George R. R. Martin
|Name:||George R. R. Martin|
|Also Known As:||GRRM|
|Occupation:||Author, Television Writer|
|Works:||A Song of Ice and Fire, Game of Thrones|
|Official Website(s):||georgerrmartin.com, Livejournal|
|On Fanlore:||Related pages|
George R. R. Martin is an SF/F author.
He is, among other things, the creator of A Song of Ice and Fire, a popular high fantasy book series adapted to television. The television series, Game of Thrones, is named after the first book in A Song of Ice and Fire. He has written four episodes for Game of Thrones.
He was the writer of thirteen Beauty and the Beast (TV) episodes.
His Stance on Fanworks
- Main Article: Someone Is Angry On the Internet
Martin also spoke of his time in high school writing what was then called “fan fiction” for fanzines but he was quick to distinguish between what he wrote and what fan fiction is today.“What I wrote was not fan fiction like that term is used today,” he said. “Today when people say fan fiction, they talk about taking my characters or Robin Hobb’s characters or Robert Jordan’s characters or Kirk or Spock or any characters from a television show or movie and writing stories about them. Writing stories about someone else’s characters. I never did that and I never approved of that." 
In the very early 1990s, a Beauty and the Beast (TV) fan asked Martin about whether the only valid interpretation of a story or show was that of the original writer:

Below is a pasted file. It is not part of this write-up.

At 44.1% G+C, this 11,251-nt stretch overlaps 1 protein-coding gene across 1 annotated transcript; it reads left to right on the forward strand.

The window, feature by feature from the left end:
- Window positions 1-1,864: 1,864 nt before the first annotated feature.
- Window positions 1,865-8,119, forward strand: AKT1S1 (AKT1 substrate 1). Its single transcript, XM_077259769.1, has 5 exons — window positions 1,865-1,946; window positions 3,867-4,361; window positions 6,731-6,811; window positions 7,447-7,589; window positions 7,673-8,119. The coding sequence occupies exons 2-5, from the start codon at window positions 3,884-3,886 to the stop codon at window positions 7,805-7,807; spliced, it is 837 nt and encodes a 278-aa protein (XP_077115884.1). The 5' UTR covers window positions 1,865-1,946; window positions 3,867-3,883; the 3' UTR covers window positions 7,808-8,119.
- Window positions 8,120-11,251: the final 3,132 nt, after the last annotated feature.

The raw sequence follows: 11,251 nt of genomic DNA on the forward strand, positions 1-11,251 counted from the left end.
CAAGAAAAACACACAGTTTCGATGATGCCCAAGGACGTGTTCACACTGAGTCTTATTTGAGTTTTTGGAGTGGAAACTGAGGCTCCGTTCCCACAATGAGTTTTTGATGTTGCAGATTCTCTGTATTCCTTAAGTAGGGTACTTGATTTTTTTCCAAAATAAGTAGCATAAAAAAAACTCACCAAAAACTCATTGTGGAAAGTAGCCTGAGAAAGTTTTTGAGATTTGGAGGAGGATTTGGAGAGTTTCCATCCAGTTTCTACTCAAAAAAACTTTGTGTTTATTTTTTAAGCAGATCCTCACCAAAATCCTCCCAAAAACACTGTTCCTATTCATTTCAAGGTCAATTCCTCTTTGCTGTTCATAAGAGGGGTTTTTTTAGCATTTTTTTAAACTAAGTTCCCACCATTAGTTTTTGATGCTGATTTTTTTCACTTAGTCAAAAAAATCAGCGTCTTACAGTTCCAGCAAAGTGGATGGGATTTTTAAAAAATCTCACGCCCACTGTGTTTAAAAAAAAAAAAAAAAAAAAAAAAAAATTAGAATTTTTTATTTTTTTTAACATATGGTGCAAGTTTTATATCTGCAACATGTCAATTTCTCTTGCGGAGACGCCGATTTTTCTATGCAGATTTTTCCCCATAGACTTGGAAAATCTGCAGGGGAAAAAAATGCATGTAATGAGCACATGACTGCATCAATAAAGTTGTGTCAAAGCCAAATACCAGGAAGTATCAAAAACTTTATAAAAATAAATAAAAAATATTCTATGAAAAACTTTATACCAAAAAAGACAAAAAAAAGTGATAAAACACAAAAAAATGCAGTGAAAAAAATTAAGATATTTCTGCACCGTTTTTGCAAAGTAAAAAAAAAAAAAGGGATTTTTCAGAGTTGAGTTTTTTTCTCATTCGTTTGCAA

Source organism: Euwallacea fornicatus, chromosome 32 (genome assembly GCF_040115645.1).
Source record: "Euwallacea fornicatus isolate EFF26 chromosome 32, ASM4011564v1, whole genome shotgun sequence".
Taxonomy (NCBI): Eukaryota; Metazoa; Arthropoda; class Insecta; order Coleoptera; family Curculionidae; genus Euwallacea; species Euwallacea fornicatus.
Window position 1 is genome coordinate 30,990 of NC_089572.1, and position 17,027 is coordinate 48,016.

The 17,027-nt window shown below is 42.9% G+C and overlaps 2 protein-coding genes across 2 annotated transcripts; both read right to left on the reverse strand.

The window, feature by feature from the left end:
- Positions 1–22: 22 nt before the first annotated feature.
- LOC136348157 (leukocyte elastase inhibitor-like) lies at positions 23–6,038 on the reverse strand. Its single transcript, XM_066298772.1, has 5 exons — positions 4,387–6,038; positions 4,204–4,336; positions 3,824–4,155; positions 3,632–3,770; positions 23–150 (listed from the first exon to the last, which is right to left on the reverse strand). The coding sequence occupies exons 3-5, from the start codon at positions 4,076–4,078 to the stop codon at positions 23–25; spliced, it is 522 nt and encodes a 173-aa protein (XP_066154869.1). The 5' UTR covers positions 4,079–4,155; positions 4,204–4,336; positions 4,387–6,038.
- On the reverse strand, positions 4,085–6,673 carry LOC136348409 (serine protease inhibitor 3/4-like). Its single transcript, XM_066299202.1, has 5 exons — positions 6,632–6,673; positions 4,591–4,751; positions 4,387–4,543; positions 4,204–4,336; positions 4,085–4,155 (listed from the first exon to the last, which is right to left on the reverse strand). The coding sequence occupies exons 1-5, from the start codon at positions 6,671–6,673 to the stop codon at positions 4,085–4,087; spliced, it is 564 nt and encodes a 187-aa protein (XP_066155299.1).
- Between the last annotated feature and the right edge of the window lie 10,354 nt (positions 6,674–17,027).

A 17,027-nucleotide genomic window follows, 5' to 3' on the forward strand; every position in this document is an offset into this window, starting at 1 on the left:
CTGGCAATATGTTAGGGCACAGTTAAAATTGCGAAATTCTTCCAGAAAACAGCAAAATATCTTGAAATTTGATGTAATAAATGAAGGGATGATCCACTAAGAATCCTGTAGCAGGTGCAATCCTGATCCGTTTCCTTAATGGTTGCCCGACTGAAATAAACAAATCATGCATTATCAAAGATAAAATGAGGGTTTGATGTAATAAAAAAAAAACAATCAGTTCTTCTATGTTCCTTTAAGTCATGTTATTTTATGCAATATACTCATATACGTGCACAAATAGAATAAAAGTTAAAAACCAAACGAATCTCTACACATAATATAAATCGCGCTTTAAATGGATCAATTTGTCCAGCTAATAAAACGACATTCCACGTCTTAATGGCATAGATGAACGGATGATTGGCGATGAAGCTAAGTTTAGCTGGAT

In most fandoms, there have been long standing debates concerning how we fans interpret the television shows we love. In other words, do we "read" more into individual episodes and specific scenes than were ever intended by the writers? George R. R. Martin is a science fiction novelist, as well as a television writer, which I thought would give him an interesting perspective on this particular discussion. So at a convention several years ago, I asked him if he thought the only valid interpretation of a story was that of the writer, or if the reader's/viewer's interpretation could also have validity. The gist of his answer was that he wouldn't say, "You stupid person, that isn't what I meant at all." He went on to say that the writer might have more insight, but that the reader/viewer could well pick up on something that might be In the writer's subconscious. I thought that was a surprisingly generous and perceptive answer. 
Writing A Song of Ice and Fire
Fans have become impatient with how long Martin is taking to put out new A Song of Ice and Fire books and finish the series.